Where Behavioural Finance and Sustainable Investing Meet

July 6, 2022
Greg

Greg

Globally recognised expert in applied decision science, behavioural finance, and financial wellbeing, as well as a specialist in both the theory and practice of risk profiling. He started the banking world’s first behavioural finance team as Head of Behavioural-Quant Finance at Barclays, which he built and led for a decade from 2006.

Where Behavioural Finance and Sustainable Investing Meet

WealthBriefing Group Editor, Tom Burroughes interviews Oxford Risk Head of Behavioural Finance, Greg Davies PhD around how wealth managers and advice firms can assess investor suitability and sustainability.

Please tell us how your firm advances causes such as ESG and what sets it apart?

Oxford Risk’s purpose is to help investors make the best decisions for their long-term financial wellbeing in the face of complexity and potentially unhelpful psychological tendencies. A good suitability process recognises that humans are more than a mechanical sum of their parts. Helping whole humans increase their financial wellbeing necessarily means accounting for a recipe of preferences that extends beyond simply how much investment risk they’re willing to take. Expanding our behavioural profiling to include attitudes to sustainable investing took an already market-leading innovation and enhanced it to cater for the rapidly growing market of investors keen to align investment goals with social values, and to support the providers of solutions aimed at these investors. We blend empathetic, value-conscious behavioural psychology with quantitative-finance theory, and harness the number-crunching power of tech, to benefit from the best of both human and algorithmic worlds.

Please describe the challenges you needed to surmount?

Merging suitability with sustainability meets with general challenges of matching investors to suitable investments, and specific ones associated with helping investors understand how to accommodate ESG preferences within this. Scientifically robust investment advice is not as ubiquitous as you’d like to think. The need to assess an investor’s risk tolerance, for example, has been law for a long time, and academically at least, we’ve known how to do it well for just as long. However, the application of this knowledge to real-life – moving from ticking boxes to understanding what makes clients tick – is still dragging its feet. ESG suffers from a similarly short-sighted approach: a one-size-fits-all solution that’s largely ignorant of what a varied mix of individual investors is actually trying to achieve.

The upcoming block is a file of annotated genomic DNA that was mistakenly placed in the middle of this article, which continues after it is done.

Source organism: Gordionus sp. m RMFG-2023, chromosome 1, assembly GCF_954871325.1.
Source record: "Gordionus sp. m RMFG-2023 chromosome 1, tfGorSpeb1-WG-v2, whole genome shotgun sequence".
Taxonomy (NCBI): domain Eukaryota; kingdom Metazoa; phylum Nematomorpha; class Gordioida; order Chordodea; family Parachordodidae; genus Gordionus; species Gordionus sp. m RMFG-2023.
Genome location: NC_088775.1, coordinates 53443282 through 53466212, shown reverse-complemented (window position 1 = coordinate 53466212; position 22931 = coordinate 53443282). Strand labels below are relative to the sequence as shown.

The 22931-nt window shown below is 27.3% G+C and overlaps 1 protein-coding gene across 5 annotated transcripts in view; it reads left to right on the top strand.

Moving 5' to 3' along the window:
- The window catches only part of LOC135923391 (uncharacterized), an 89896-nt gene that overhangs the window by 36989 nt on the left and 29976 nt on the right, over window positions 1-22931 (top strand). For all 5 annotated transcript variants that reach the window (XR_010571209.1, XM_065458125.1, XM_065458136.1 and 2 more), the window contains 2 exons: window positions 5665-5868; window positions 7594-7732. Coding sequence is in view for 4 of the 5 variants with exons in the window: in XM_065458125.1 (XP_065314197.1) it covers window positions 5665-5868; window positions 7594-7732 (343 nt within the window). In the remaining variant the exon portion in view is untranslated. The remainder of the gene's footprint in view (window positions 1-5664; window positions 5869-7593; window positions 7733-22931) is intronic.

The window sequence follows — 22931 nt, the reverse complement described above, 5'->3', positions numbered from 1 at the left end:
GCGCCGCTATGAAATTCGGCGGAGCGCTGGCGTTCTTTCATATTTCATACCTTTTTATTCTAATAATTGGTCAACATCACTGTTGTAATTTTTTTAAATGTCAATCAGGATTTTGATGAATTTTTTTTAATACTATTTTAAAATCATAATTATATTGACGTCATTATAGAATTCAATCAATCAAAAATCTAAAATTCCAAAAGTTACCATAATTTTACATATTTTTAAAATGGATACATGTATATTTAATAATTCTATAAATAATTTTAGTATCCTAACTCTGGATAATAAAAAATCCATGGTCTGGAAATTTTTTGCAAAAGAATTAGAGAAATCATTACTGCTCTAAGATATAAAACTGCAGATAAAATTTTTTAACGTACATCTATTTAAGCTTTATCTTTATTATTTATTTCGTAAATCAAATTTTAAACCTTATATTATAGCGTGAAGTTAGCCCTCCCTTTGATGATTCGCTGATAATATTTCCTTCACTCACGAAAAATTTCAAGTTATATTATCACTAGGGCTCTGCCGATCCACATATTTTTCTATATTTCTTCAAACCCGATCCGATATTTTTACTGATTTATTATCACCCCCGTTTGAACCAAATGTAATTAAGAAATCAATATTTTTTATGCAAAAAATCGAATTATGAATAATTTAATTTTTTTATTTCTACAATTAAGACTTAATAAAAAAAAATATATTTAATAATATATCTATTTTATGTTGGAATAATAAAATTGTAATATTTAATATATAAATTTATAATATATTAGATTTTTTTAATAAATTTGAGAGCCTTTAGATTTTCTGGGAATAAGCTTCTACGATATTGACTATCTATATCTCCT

What steps are you taking to stay ahead of the competition and in this region?

We currently have no competition of note in the sustainable-preferences space, though that doesn’t stop us continuing to innovate and improve our assessments, based on their ongoing use by thousands of investors, new research findings, and the evolution of ESG products.

What kind of challenges around ESG topics are you most focused on and why?

There is a danger of being so caught up in the ESG ‘green rush’ that slick sales is prioritised over sound solutions.

For example, in the promotion of ESG in general: slapping an ESG badge on anything, making it hard for investors to distinguish between available options. Or in the precision of investor preferences: measuring and applying ‘preferences’ in a cursory way, overlooking the crucial nuances in complex recipes of preferences.

Looking ahead, where do you see the trend of such investment ideas going over the next five to 10 years?

The trend points towards solutions that are increasingly personalised, and therefore better matched to investors’ behavioural patterns. The inherent difficulty here is the potential conflict with an industry that is focused much more on naming products as sustainable than it is in matching them to the sustainable practices investors want to see: something we hope to play a part in correcting. Regulatory pressure to ensure investors’ sustainability preferences are properly accounted for will no doubt increase.

We hope that prospective clients will become more aware that it is possible to deliver genuinely personalised ESG solutions at scale, using the appropriate blend of tech and behavioural expertise. I also hope it could help dispel a few myths, such as the one that claims all ESG-inclined investors are after the same thing – because they’re really not

You can find out more about MiFID regulation in our wealth manager’s guide, ESG: The Compelling & The Compliant.

For more information around meeting MiFID regulation or matching clients with suitable and sustainable investments, please email contact@oxfordrisk.com.

ESG: The Compelling & The Compliant - Download the Guide Now

Related Posts

As European MiFID II regulation comes into force and other global regulators start to follow suit, we review what wealth managers can do to meet regulatory compliance whilst best positioning themselves for client demand in ESG investments.

Read More

Watch now: Oxford Risk's Head of Behavioural Finance, Greg Davies PhD, keynote at the European Fintech ESG Summit.

Read More

Responding to the forthcoming MiFID regulations for sustainable investing and ESG.

Read More